Learning to set and accomplish goals is an important skill to learn and by speaking your student’s  personality language, you can not only insure that they are successful but you will motivate them in a way that is congruent with how they are wired.

Related Posts:

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Wyatt’s latest book!!

Wyatt the Wonder Dog Learns about Cooperation

Wyatt wants to play Frisbee. Max want to build a fort and Callie wants to have tea party. How do the three friends reconcile their differences? Can it be done? When Wyatt doesn’t get his way, Max’s mother suggests he be the Superhero for the day. Join Wyatt as he learns how the magic of cooperation and compromise can bring the five friends closer together.

Wyatt the Wonder Dog -Cooperation Cover
Wyatt the Wonder Dog: Learns About Cooperation (Volume 6)

5 Ways to Create a Summer of Renewal

Does summer mean a time of renewal for you?

How do you make that happen?

Here’s how NOT to make it happen:  Dive into the weeks ahead with no plan except to fill every moment with enriching activities.  Schedule back to back camps or sports activities for the kids. Volunteer for every possible  need or request that comes your way.  After all, since you work with kids all year, you are the perfect fill in at vacation Bible school or scout camp. Plan exhausting family vacations and spend time on the road or jostling for  space in line at crowded theme or water parks.  Catch up on lots of classes and get the credits that you need…

I think you get the idea. If this is your plan (or lack of one) then you will return to school in the fall exhausted… and in need of a vacation.

How to Create an Oasis of Summer Renewal

  1. Take time to reflect and be aware:  What do you most need to feel refreshed and energized?  Relaxing time by the pool to catch up on your reading?  An exercise plan to get you back in the routine of regular exercise?  Quality family time to really connect and share? An educational class that will get you up-to-date and excited about new trends?
  2. Survey your family:  Rather than assume that the kids want to spend all summer at the pool or standing in line at the theme park, set up a family meeting to get everyone’s idea of a perfect summer.  You may be surprised at what is important to them.
  3. Set goals and create a plan:  Schedule events throughout the summer.  Create balance with family vacations and time for kids to explore and discover on  their own.  Studies show that creativity and critical thinking is enhanced with unscheduled  and unstructured time.  This is as important for you as it is for your children.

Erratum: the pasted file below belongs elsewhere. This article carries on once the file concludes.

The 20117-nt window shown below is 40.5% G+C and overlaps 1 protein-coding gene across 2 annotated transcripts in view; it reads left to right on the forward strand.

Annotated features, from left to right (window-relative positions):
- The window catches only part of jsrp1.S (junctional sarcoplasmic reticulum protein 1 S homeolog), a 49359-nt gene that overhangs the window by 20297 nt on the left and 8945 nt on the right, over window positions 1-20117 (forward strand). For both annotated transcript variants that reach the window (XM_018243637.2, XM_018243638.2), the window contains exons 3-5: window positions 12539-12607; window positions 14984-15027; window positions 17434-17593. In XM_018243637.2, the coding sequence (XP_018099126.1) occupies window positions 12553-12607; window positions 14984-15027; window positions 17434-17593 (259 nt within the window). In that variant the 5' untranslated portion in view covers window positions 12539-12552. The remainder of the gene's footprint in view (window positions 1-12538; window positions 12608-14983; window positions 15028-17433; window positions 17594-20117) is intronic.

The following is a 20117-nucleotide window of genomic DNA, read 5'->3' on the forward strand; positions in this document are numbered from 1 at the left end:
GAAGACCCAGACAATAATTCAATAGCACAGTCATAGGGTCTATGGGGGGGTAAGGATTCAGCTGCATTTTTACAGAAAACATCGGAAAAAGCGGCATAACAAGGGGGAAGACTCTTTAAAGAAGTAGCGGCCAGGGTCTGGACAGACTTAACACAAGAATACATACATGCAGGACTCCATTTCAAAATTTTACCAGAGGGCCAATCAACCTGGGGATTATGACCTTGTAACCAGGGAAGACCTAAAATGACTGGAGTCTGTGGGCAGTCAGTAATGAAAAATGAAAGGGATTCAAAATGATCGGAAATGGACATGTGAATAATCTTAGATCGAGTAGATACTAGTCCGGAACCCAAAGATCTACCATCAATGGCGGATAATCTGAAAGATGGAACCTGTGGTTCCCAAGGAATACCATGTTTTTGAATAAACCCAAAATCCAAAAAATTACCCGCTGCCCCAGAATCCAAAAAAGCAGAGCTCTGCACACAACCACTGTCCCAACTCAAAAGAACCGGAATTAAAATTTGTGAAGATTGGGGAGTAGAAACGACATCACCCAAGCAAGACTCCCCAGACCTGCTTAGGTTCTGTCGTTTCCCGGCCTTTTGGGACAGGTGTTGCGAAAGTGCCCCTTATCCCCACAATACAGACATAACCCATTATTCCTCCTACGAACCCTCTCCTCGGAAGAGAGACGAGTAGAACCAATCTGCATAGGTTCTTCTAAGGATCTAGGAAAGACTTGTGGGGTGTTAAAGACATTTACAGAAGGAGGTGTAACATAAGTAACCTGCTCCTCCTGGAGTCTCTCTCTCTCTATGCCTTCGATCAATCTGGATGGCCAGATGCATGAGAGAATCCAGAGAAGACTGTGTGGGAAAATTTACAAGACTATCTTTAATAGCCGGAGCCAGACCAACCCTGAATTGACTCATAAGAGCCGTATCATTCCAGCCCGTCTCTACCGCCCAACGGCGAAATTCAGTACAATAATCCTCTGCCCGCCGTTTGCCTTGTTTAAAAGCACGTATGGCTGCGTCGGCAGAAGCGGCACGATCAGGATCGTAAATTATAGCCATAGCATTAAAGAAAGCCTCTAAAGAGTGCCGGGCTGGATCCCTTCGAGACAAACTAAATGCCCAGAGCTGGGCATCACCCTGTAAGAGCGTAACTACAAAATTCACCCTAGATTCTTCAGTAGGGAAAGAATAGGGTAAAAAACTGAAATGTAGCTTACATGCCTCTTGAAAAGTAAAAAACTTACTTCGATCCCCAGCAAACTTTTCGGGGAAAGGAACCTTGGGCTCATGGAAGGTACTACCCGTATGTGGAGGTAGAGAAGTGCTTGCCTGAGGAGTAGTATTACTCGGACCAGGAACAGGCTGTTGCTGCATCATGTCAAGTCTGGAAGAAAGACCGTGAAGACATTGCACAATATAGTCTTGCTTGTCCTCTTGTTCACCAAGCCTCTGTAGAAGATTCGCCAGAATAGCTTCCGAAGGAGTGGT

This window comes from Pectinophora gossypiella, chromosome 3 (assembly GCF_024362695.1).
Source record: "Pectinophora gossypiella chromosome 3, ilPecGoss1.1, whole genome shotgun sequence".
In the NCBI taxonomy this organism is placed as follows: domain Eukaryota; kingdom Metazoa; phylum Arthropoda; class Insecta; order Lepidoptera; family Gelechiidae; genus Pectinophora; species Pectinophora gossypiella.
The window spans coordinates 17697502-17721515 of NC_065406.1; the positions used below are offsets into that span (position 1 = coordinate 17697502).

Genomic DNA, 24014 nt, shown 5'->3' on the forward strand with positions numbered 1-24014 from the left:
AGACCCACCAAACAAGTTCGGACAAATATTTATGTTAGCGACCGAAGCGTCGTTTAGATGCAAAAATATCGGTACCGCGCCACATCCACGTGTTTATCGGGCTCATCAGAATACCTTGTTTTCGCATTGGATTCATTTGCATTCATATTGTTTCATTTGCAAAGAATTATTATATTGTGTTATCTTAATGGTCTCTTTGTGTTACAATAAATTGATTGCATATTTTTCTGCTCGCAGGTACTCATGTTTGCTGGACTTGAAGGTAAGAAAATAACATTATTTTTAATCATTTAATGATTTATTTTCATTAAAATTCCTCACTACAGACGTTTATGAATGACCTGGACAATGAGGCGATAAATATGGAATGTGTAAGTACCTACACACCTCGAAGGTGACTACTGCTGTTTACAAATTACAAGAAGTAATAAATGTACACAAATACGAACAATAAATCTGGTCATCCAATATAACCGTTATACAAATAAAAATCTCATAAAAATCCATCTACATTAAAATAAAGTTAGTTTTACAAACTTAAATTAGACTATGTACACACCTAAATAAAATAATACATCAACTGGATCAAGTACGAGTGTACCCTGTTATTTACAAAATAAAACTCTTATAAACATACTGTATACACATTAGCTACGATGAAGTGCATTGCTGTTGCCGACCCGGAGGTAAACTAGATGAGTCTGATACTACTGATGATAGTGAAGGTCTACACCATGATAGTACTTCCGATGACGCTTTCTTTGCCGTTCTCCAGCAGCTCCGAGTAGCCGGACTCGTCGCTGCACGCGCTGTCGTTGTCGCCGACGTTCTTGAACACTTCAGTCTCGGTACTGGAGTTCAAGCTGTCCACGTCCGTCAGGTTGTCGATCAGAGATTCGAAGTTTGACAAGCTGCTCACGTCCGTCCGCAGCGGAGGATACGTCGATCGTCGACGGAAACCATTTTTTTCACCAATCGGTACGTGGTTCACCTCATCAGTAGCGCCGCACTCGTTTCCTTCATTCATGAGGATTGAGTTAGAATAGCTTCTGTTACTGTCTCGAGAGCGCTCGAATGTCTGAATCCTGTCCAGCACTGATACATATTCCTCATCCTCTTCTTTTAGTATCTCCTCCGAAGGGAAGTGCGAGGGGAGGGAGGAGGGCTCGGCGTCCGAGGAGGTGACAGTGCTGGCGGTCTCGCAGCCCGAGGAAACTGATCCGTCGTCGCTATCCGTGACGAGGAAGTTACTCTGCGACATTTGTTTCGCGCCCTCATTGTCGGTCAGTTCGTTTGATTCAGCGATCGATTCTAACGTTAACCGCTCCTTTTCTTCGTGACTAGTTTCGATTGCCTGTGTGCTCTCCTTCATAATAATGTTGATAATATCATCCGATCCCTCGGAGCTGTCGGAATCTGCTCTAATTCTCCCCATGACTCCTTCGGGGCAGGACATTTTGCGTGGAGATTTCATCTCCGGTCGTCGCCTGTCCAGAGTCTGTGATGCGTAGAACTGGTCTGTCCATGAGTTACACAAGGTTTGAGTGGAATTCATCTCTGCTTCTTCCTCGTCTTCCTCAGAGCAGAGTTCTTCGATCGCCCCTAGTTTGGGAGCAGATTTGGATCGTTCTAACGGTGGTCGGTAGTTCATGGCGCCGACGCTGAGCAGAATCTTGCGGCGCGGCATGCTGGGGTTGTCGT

4. Post a calendar and the plan: Keep everyone informed of the scheduled and unscheduled time and their responsibilities.  Re-frame “I’m bored” as a sign that a child needs to get creative and read, play a game or do something active outside. It’s not your responsibility to keep everyone entertained.
  5. Keep a gratitude journal:  Every evening review what family members are grateful for and either write it down, take a photo or draw a picture for your journal.  At the end of the summer you will have a great record of summer time memories!

Summer time can be a time to be renewed and energized or a time of exhaustion and over work.  The real key is to create a plan and follow through on it.  I wish you a summer that is an oasis  of renewal in the busyness of life.

Related Posts:

Creating Summertime Fun

Create Summertime Memories through Writing

3 Ways to Slay the Boredom Dragon

 

Wonder what Wyatt is doing this summer?  Visiting his grandparents at the beach… Check  out the Wyatt the Wonder Dog Book Series, children’s books with an empowering message.

wyatt2

Need some activities to keep the kiddos engaged with the lesson in the story?  I put everything together for you in one book!

Wyatt’s Little Book of Lesson Plans, Worksheets and Games

Here are activities, lesson plans, discussion questions, coloring sheets, word search puzzles and games for each of the six Wyatt the Wonder Dog Books.  Over 75 pages of ideas so that you can create lessons on cooperation, teamwork and leadership skills to quickly extend and incorporate the Wyatt stories.

 

                     

http://wyatthewonderdog.com/activitybook